- a steel-gray metallic element resembling tantalum in its chemical properties; becomes a superconductor below 9 K; used chiefly in alloy steels. Symbol: Nb; atomic number: 41; atomic weight: 92.906; specific gravity: 8.4 at 20°C.
Origin of niobium
Dictionary.com Unabridged Based on the Random House Unabridged Dictionary, © Random House, Inc. 2018
Examples from the Web for niobium
The oxide of niobium dissolved in a bead of microcosmic salt gives a bluish colour in the reducing flame.A Textbook of Assaying: For the Use of Those Connected with Mines.
Cornelius Beringer and John Jacob Beringer
The corresponding group consists of nitrogen, vanadium and niobium; they are triatomic, paramagnetic, and negative.Occult Chemistry
Annie Besant and Charles W. Leadbeater
Chemically related to vanadium are the two elements tantalum and columbium or niobium.
- a ductile white superconductive metallic element that occurs principally in columbite and tantalite: used in steel alloys. Symbol: Nb; atomic no: 41; atomic wt: 92.90638; valency: 2, 3, or 5; relative density: 8.57; melting pt: 2469±10°C; boiling pt: 4744°CFormer name: columbium
C19: from New Latin, from Niobe (daughter of Tantalus), so named because it occurred in tantalite
Collins English Dictionary - Complete & Unabridged 2012 Digital Edition © William Collins Sons & Co. Ltd. 1979, 1986 © HarperCollins Publishers 1998, 2000, 2003, 2005, 2006, 2007, 2009, 2012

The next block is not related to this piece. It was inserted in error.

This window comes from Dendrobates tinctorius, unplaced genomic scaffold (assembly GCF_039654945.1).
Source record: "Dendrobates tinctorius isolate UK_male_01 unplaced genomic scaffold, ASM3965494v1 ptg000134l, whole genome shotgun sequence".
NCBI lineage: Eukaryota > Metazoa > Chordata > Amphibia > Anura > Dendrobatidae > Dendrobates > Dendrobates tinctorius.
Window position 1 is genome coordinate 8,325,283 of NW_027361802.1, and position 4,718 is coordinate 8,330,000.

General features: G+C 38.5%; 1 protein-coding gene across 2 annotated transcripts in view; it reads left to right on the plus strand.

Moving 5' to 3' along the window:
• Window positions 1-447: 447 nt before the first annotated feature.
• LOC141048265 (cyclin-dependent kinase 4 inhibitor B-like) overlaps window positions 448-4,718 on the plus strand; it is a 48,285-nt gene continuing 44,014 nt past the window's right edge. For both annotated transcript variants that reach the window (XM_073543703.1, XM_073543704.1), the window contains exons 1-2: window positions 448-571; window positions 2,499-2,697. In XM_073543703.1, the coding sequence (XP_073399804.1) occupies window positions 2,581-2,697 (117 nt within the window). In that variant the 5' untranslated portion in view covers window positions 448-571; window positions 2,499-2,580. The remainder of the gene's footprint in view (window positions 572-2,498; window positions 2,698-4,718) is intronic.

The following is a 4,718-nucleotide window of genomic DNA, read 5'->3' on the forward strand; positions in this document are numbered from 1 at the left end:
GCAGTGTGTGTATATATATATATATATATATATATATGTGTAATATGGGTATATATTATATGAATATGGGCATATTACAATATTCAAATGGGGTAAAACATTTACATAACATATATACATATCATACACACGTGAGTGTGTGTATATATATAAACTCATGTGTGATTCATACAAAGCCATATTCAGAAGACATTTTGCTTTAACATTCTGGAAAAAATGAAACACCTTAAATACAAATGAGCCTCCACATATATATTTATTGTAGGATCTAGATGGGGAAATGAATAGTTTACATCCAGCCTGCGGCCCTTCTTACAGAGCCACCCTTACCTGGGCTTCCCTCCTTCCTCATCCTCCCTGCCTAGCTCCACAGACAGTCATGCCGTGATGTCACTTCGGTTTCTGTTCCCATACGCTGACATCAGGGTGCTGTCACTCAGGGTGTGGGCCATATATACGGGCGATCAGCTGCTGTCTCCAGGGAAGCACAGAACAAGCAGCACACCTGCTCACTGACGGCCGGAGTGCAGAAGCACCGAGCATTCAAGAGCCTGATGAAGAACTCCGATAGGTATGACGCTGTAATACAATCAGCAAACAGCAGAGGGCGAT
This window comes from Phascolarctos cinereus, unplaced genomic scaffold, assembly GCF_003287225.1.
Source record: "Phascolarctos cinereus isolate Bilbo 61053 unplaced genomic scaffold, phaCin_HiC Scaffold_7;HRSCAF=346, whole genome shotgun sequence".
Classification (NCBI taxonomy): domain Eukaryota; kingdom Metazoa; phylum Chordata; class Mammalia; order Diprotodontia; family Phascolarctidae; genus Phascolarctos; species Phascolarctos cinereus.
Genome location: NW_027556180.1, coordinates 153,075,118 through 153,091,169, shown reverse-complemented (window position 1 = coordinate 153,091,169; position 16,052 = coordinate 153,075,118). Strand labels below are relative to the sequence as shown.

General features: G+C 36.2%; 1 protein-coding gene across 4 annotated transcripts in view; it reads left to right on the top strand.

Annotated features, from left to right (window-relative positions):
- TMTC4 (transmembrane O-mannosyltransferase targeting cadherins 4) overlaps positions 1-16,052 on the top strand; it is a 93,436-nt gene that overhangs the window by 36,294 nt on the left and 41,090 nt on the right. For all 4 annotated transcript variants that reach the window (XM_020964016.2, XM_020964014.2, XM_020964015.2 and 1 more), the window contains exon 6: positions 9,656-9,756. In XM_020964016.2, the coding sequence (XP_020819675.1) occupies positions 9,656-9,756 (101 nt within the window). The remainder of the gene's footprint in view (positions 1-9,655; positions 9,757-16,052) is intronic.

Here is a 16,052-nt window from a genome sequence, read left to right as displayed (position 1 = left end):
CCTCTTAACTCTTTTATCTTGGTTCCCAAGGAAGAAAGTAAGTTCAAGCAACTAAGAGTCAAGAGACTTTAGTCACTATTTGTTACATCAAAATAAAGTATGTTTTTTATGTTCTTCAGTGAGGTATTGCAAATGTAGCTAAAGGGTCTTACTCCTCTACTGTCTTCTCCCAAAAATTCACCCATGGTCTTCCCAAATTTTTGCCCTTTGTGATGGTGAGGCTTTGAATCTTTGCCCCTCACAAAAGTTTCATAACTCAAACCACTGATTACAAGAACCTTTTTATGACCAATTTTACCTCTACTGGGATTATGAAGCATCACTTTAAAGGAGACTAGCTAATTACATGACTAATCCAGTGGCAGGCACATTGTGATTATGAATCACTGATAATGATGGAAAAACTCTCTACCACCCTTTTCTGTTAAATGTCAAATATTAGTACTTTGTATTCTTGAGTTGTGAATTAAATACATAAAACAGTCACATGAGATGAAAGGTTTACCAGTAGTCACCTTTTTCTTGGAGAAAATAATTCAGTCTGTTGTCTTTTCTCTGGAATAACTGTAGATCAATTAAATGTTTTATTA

Word Origin and History for niobium
named by German scientist Heinrich Rose, who discovered it in 1844 in the mineral tantalum; so called because in Greek mythology Niobe was the daughter of Tantalus.
Online Etymology Dictionary, © 2010 Douglas Harper
- A soft ductile metallic element that is used in steel alloys and superconductors. Atomic number 41.
The American Heritage® Stedman's Medical Dictionary Copyright © 2002, 2001, 1995 by Houghton Mifflin Company. Published by Houghton Mifflin Company.
- A soft, silvery, ductile metallic element that usually occurs in nature together with the element tantalum. It is used to build nuclear reactors, to make steel alloys, and to allow magnets to conduct electricity with almost no resistance. Atomic number 41; atomic weight 92.906; melting point 2,468°C; boiling point 4,927°C; specific gravity 8.57; valence 2, 3, 5. See Periodic Table.
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